According to the Wall Street Journal, three major retailers are caving on Card Check:
Three big retailers are expected to back an alternative proposal next week on a hotly contested bill that would make it easier to unionize workplaces, a move some experts said would bolster the legislation’s chance of passage.
Costco Wholesale Corp., Starbucks Corp. and Whole Foods Market Inc. are supporting the alternative proposal, according to someone familiar with the effort. Ray Krupin, a management labor lawyer in Washington said the most likely compromise would allow employees to unionize if 70% of them sign union-authorization cards, as opposed to 50% as currently proposed in the Employee Free Choice Act.
On Saturday, a person close to the discussions denied that the proposal backed by the three companies included a plan to let unions organize workers if 70% sign cards.
It’s unclear whether the proposal addresses a thorny section of the bill that would have a government arbitrator draw up a contract if unions and companies can’t agree to terms within 120 days…
The anticipated proposal was condemned by some business groups. “These huge companies are selling out hundreds of thousands of small ones under the guise of making some phony and misguided compromise with Big Labor,” said Mark Mix, president of the National Right to Work Committee, which has been campaigning against the bill. “We believe we have this draconian bill defeated outright, so these actions may well lead to the bill’s passage.”
Let’s stipulate at the outset that it’s not certain that the three companies have agreed to a compromise. If they have however – whether it’s one that has a 70 percent threshold for unionization or not – it demonstrates they still don’t understand how Washington works.
It’s clear that proponents of Card Check are spooked. Democrat ‘moderates’ are running away from it like scalded dogs. They know that they must face the voters next year and defend a huge increase in the federal deficit, a dramatic expansion of the scope of government, and (in all likelihood) an economy that shows little improvement. The last thing these Democrats want is to defend a massive payoff to America’s labor unions. How worried are the Democrats about the Obama agenda? They may just have killed cap-and-trade.
Prior to this report, it looked quite possible that Card Check could be defeated on a straight up-or-down vote. While the unions might have been able to muscle through a win, the greatest danger seemed to be a compromise that preserved the worst elements of Card Check. And now we learn that three of the companies most affected by the legislation are prepared to give the unions half a loaf.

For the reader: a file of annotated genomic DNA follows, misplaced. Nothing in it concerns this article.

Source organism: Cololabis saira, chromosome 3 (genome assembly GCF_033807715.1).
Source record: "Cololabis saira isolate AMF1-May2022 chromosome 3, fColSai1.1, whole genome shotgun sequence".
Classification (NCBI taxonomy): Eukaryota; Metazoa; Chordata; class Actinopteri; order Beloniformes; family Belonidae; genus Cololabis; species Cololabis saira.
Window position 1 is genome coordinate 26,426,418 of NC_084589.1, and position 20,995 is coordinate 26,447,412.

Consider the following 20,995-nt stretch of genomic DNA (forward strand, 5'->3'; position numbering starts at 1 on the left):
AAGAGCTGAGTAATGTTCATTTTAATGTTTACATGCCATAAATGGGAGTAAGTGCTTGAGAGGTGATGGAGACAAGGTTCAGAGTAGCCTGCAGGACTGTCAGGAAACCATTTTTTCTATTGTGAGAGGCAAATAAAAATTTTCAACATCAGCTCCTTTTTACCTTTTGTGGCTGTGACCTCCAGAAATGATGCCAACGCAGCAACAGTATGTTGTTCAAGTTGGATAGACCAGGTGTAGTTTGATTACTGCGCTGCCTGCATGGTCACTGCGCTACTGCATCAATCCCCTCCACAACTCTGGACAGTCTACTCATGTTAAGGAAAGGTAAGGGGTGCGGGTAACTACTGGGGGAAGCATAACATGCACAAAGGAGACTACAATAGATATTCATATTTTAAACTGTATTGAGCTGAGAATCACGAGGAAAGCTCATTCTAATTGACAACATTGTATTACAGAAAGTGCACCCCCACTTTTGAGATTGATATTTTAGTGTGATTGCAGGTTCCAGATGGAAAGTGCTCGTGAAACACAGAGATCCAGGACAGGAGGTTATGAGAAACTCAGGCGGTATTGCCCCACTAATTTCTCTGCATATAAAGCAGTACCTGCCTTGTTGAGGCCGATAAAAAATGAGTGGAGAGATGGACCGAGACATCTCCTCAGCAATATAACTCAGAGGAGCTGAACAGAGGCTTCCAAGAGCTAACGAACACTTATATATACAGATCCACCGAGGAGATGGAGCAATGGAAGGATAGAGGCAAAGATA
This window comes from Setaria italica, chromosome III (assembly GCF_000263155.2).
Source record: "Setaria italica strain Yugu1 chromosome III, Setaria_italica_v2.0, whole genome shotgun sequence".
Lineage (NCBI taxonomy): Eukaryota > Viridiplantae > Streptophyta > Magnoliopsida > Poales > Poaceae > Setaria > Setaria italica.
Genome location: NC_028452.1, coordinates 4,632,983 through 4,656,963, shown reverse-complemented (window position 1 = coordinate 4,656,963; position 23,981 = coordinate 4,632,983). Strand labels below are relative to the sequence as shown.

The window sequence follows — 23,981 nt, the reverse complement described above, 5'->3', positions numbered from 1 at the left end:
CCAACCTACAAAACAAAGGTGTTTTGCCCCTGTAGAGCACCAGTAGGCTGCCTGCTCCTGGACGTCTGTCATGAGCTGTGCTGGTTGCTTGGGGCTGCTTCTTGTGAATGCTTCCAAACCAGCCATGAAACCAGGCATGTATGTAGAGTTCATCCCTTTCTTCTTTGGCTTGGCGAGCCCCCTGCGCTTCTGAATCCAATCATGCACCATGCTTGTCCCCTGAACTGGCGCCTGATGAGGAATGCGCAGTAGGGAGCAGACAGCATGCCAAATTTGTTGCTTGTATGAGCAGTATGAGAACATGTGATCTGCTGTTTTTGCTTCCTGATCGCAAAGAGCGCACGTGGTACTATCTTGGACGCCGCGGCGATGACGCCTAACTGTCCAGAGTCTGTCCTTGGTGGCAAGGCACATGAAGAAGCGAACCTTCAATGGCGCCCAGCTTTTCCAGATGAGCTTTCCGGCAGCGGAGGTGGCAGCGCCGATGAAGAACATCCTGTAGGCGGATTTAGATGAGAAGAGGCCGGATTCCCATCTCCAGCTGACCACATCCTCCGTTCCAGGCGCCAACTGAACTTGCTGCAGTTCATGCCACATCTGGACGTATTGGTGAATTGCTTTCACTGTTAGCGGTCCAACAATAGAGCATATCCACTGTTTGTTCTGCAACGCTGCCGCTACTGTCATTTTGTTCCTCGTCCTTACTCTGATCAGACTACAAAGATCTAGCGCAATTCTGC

Perhaps CostCo, Whole Foods and Starbucks are new to how Washington works. It seems they don’t realize that the unions and the Democrats will take every inch they’re given, sit back for a little while, and then do everything they can to take the rest. If these three firms endorse a deal that requires 70 percent of workers to sign for unionization, then in 2 years the unions will push to drop it to 50 percent – and when that day inevitably comes, it won’t be a high profile fight that draws public attention and creates controversy. It will come as a minor provision in some major legislation – too small an issue for the business community to stir the public on.
Further, the business community today benefits from the presence of a Republican party more or less united on this. Virtually every Republican will vote against Card Check as it stands now; and almost as many would vote against any compromise that may be proposed – as long as the business community also stands together. If Card Check opponents split however, some Republicans will decide to throw a bone to the unions, and vote with them on this.
A Card Check compromise will also take away an issue in the midterm elections. If Democrats today appear likely to face a challenging environment next year, a compromise would take away Card Check as an issue that hurts them no matter how it is resolved. Absent a compromise, Democrats have to anger either the unions or the business community. The quislings who broker a deal make it easier for Pelosi and Reid to hold onto strong majorities for another two years.
And lastly, a compromise today will teach Card Check opponents a valuable lesson: don’t invest heavily in protecting corporate America from the unions; they’re bound to cave at the end of the day. Republicans in Congress, talk show hosts, bloggers, opinion leaders and others will remember that lesson when health care reform is debated, and when the unions come to take the rest of the Card Check loaf. They won’t care all that much next time, when they recall that any efforts to frustrate the union agenda are likely to be undone by corporate cowards.
I won’t embed this, but perhaps the lobbyists at Whole Foods, CostCo and Starbucks could learn a lesson.